- ↑ Hong SE, Shugart YY, Huang DT, Shahwan SA, Grant PE, Hourihane JO, Martin ND, Walsh CA (September 2000). "Autosomal recessive lissencephaly with cerebellar hypoplasia is associated with human RELN mutations". Nature Genetics. 26 (1): 93–6. doi:10.1038/79246. PMID 10973257. S2CID 67748801.
- ↑ 8.0 8.1 Fernández V, Llinares-Benadero C, Borrell V (May 2016). "Cerebral cortex expansion and folding: what have we learned?". The EMBO Journal. 35 (10): 1021–44. doi:10.15252/embj.201593701. PMC 4868950. PMID 27056680.
- ↑ 9.0 9.1 Setty Y, Chen CC, Secrier M, Skoblov N, Kalamatianos D, Emmott S (September 2011). "How neurons migrate: a dynamic in-silico model of neuronal migration in the developing cortex". BMC Systems Biology. 5: 154. doi:10.1186/1752-0509-5-154. PMC 3198702. PMID 21962057.
- ↑ 10.0 10.1 10.2 10.3 Mochida GH (September 2009). "Genetics and biology of microcephaly and lissencephaly". Seminars in Pediatric Neurology. 16 (3): 120–6. doi:10.1016/j.spen.2009.07.001. PMC 3565221. PMID 19778709.
- ↑ 11.0 11.1 11.2 11.3 "Lissencephaly". National Organisation for Rare Diseases (NORD). NORD Rare Disease Database. 2018. Archived from the original on 12 June 2018. Retrieved 20 May 2018.
- ↑ 12.0 12.1 Liu, J. S.; Schubert, C. R.; Walsh, C. A. (2012). "Rare genetic causes of lissencephaly may implicate microtubule-based transport in the pathogenesis of cortical dysplasias". In Noebels, J. L.; Avoli, M.; Rogawski, M. A.; Olsen, R. W.; Delgado-Escueta, A. V. (eds.). Jasper's Basic Mechanisms of the Epilepsies (4th ed.). Bethesda: National Center for Biotechnology Information. PMID 22787614.
- ↑ 13.0 13.1 13.2 Kato M, Dobyns WB (April 2003). "Lissencephaly and the molecular basis of neuronal migration". Human Molecular Genetics. 12 (1): R89–R96. doi:10.1093/hmg/ddg086. PMID 12668601.
- ↑ 14.0 14.1 14.2 14.3 Joseph LD, Pushpalatha, Kuruvilla S (2008). "Cytomegalovirus infection with lissencephaly". Indian Journal of Pathology & Microbiology. 51 (3): 402–404. doi:10.4103/0377-4929.42534. PMID 18723971.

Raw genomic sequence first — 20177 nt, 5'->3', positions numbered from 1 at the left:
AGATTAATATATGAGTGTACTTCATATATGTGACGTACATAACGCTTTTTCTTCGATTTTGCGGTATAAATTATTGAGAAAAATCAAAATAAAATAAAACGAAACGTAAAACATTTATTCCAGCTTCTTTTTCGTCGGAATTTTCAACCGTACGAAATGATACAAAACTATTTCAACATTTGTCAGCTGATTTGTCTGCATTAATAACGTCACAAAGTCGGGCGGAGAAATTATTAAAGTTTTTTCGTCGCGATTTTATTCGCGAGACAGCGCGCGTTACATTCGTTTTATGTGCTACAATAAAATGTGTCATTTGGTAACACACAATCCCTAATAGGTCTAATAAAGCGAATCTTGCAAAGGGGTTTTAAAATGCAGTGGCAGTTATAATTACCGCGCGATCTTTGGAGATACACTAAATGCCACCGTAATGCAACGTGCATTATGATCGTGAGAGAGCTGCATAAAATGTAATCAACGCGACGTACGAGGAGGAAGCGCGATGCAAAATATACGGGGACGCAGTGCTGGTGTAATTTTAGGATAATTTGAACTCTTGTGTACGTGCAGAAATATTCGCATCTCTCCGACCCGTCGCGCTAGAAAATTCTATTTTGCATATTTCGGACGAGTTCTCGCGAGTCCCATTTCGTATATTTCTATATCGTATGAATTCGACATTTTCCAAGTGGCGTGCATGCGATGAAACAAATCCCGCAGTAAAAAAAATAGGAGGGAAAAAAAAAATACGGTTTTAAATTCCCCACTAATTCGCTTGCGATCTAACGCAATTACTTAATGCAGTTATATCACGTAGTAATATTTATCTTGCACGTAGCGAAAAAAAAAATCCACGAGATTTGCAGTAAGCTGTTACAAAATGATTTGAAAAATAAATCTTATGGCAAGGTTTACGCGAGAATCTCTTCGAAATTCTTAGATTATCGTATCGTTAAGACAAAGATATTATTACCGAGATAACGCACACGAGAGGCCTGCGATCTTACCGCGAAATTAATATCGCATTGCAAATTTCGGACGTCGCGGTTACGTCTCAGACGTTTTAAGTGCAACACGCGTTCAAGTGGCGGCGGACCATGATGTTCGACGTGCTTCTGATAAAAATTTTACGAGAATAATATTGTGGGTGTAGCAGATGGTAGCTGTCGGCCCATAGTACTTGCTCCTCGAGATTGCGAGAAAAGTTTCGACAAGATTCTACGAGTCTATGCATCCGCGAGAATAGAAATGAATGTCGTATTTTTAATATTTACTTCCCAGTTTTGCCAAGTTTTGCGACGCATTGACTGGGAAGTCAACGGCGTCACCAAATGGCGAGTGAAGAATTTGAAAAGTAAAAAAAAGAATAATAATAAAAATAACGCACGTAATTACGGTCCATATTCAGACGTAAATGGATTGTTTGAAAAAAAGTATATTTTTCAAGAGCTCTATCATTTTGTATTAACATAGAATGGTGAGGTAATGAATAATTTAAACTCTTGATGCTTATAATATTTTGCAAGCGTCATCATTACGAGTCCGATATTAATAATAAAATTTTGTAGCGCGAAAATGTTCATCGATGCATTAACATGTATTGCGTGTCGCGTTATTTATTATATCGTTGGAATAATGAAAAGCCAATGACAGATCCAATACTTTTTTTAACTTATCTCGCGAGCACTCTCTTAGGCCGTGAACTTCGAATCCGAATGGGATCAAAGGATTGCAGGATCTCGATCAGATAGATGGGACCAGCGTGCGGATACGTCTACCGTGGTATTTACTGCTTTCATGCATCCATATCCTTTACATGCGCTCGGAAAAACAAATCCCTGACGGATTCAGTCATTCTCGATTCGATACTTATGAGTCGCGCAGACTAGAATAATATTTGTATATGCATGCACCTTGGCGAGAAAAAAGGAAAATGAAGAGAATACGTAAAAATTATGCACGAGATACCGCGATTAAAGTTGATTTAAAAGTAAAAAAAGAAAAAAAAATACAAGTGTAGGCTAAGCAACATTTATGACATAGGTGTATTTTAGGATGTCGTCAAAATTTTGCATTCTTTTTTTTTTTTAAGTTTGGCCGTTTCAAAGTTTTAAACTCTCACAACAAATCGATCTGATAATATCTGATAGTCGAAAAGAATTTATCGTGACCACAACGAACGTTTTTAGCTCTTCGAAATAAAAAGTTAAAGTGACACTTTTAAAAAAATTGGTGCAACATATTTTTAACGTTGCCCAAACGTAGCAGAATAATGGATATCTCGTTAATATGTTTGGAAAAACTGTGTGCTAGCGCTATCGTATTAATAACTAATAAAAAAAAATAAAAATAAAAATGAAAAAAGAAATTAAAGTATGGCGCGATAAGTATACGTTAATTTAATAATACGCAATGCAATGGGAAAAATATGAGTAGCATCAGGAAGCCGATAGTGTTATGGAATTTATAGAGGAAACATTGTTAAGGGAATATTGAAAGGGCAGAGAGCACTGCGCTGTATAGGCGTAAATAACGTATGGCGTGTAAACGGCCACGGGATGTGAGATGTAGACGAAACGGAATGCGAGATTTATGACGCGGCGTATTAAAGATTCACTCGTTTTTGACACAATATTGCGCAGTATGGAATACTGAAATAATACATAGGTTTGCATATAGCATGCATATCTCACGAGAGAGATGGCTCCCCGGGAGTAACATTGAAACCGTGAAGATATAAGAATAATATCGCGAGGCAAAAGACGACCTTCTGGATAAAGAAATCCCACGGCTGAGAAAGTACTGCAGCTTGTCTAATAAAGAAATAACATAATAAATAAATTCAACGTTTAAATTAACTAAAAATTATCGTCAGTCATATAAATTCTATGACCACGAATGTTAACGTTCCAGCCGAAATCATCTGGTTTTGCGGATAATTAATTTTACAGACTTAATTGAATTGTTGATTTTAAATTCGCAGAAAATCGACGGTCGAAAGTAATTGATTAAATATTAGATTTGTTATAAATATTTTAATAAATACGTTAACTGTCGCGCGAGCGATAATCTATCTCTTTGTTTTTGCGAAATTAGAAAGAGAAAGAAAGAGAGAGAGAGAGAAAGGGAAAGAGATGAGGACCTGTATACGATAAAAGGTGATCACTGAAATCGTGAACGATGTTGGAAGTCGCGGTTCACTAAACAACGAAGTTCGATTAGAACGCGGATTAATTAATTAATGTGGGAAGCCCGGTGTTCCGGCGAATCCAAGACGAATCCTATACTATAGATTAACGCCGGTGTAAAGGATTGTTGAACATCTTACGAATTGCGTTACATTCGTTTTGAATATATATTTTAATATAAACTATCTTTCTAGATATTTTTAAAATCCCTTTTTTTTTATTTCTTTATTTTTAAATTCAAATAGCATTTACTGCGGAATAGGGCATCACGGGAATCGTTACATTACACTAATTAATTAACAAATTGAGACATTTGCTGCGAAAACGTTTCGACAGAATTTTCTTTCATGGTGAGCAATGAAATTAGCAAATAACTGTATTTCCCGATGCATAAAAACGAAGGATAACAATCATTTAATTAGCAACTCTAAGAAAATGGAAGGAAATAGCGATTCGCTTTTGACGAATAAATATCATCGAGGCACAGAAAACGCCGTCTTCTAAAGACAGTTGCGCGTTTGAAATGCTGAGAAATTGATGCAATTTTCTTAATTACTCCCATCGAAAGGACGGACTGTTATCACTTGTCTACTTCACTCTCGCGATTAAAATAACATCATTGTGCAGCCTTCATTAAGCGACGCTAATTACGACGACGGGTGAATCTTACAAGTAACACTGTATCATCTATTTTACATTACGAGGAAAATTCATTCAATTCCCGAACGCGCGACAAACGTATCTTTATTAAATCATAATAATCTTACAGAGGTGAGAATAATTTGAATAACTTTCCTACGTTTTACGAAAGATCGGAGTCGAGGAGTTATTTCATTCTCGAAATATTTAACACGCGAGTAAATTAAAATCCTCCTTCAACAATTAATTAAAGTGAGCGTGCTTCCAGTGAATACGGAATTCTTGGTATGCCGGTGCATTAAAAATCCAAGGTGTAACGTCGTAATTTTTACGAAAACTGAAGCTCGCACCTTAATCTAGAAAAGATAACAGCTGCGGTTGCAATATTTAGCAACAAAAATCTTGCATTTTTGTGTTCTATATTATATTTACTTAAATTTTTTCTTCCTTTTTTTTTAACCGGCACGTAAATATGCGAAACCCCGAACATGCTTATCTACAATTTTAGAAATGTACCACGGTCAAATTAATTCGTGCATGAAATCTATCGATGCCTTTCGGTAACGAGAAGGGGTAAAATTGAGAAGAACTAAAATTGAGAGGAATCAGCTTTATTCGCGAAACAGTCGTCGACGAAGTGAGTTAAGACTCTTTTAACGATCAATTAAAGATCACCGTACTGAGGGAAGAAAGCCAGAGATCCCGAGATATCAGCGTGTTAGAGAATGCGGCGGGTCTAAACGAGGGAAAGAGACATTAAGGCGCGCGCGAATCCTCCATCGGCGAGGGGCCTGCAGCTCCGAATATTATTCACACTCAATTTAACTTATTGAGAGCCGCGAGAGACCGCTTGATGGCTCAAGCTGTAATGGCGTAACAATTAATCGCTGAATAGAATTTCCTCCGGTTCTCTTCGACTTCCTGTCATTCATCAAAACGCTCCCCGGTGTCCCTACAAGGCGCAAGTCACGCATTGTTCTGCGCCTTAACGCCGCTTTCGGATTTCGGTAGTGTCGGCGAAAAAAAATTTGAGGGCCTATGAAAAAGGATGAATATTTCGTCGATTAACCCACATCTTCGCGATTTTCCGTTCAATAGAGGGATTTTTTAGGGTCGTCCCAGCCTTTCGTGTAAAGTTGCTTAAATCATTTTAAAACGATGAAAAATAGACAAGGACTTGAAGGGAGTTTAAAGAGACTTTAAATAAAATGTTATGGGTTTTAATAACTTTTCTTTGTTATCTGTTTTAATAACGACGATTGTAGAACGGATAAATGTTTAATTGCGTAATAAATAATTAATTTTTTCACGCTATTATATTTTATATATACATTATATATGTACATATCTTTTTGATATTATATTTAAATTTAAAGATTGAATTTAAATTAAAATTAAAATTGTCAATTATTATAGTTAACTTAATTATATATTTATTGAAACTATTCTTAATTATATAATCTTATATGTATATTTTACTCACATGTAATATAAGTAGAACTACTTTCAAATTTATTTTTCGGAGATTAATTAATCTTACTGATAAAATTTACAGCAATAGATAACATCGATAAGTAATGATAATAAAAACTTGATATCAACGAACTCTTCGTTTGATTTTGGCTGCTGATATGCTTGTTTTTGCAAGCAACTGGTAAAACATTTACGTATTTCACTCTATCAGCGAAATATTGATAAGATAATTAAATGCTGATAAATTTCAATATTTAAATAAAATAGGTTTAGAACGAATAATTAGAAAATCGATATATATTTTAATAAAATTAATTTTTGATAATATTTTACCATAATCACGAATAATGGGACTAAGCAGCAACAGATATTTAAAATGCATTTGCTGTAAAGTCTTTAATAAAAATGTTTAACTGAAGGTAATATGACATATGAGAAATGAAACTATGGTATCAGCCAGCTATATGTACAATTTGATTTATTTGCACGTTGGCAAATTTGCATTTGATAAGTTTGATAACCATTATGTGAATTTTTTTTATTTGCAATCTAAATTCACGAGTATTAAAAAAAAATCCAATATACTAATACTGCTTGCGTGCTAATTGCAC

- ↑ 15.0 15.1 Cardoso C, Leventer RJ, Ward HL, Toyo-Oka K, Chung J, Gross A, Martin CL, Allanson J, Pilz DT, Olney AH, Mutchinick OM, Hirotsune S, Wynshaw-Boris A, Dobyns WB, Ledbetter DH (April 2003). "Refinement of a 400-kb critical region allows genotypic differentiation between isolated lissencephaly, Miller-Dieker syndrome, and other phenotypes secondary to deletions of 17p13.3". American Journal of Human Genetics. 72 (4): 918–30. doi:10.1086/374320. PMC 1180354. PMID 12621583.
- ↑ Shi CH, Zhang S, Yang ZH, Li YS, Liu YT, Li Z, Hu ZW, Xu YM (August 2018). "Identification of a novel PAFAH1B1 missense mutation as a cause of mild lissencephaly with basal ganglia calcification". Brain & Development. 41 (1): 29–35. doi:10.1016/j.braindev.2018.07.009. PMID 30100227. S2CID 51967262.
- ↑ Deuel TA, Liu JS, Corbo JC, Yoo SY, Rorke-Adams LB, Walsh CA (January 2006). "Genetic interactions between doublecortin and doublecortin-like kinase in neuronal migration and axon outgrowth". Neuron. 49 (1): 41–53. doi:10.1016/j.neuron.2005.10.038. PMID 16387638. S2CID 15362872.
- ↑ Nishikawa S, Goto S, Yamada K, Hamasaki T, Ushio Y (June 2003). "Lack of Reelin causes malpositioning of nigral dopaminergic neurons: evidence from comparison of normal and Reln(rl) mutant mice". The Journal of Comparative Neurology. 461 (2): 166–73. doi:10.1002/cne.10610. PMID 12724835. S2CID 9944380.
- ↑ Aslan H, Gungorduk K, Yildirim D, Aslan O, Yildirim G, Ceylan Y (May 2009). "Prenatal diagnosis of lissencephaly: a case report". Journal of Clinical Ultrasound. 37 (4): 245–8. doi:10.1002/jcu.20572. PMID 19260111. S2CID 27735448.
- ↑ Cordes M, Cordes I, Sander B, Sperner J, Hedde JP (May 1988). "Lissencephaly: diagnosis by computed tomography and magnetic resonance imaging". European Journal of Radiology. 8 (2): 131–3. PMID 3383858.
- ↑ Ghai S, Fong KW, Toi A, Chitayat D, Pantazi S, Blaser S (2006). "Prenatal US and MR imaging findings of lissencephaly: review of fetal cerebral sulcal development". Radiographics. 26 (2): 389–405. doi:10.1148/rg.262055059. PMID 16549605.
- ↑ Dorovini-Zis K, Dolman CL (April 1977). "Gestational development of brain". Archives of Pathology & Laboratory Medicine. 101 (4): 192–5. PMID 576786.
- ↑ Forman MS, Squier W, Dobyns WB, Golden JA (October 2005). "Genotypically defined lissencephalies show distinct pathologies". Journal of Neuropathology and Experimental Neurology. 64 (10): 847–57. doi:10.1097/01.jnen.0000182978.56612.41. PMID 16215456.
- ↑ Chong SS, Pack SD, Roschke AV, Tanigami A, Carrozzo R, Smith AC, Dobyns WB, Ledbetter DH (February 1997). "A revision of the lissencephaly and Miller-Dieker syndrome critical regions in chromosome 17p13.3". Human Molecular Genetics. 6 (2): 147–55. doi:10.1093/hmg/6.2.147. PMID 9063734.
- ↑ Norman MG, Roberts M, Sirois J, Tremblay LJ (February 1976). "Lissencephaly". The Canadian Journal of Neurological Sciences. 3 (1): 39–46. doi:10.1017/S0317167100025981. PMID 175907.
- ↑ "Microlissencephaly". Archived from the original on 2007-12-17. Retrieved 2021-11-24.
- ↑ Baker, Lisa. "Lissencephaly". The Resource Foundation for Children with Challenges. Archived from the original on 2 June 2013. Retrieved 10 May 2013.
- Lissencephaly at NINDS
- GeneReviews/NCBI/NIH/UW entry on DCX-Related Disorders Archived 2021-02-27 at the Wayback Machine
- OMIM entries on DCX-Related Disorders Archived 2022-01-11 at the Wayback Machine
- GeneReview/NIH/UW entry on LIS1 Lissencephaly Archived 2021-02-26 at the Wayback Machine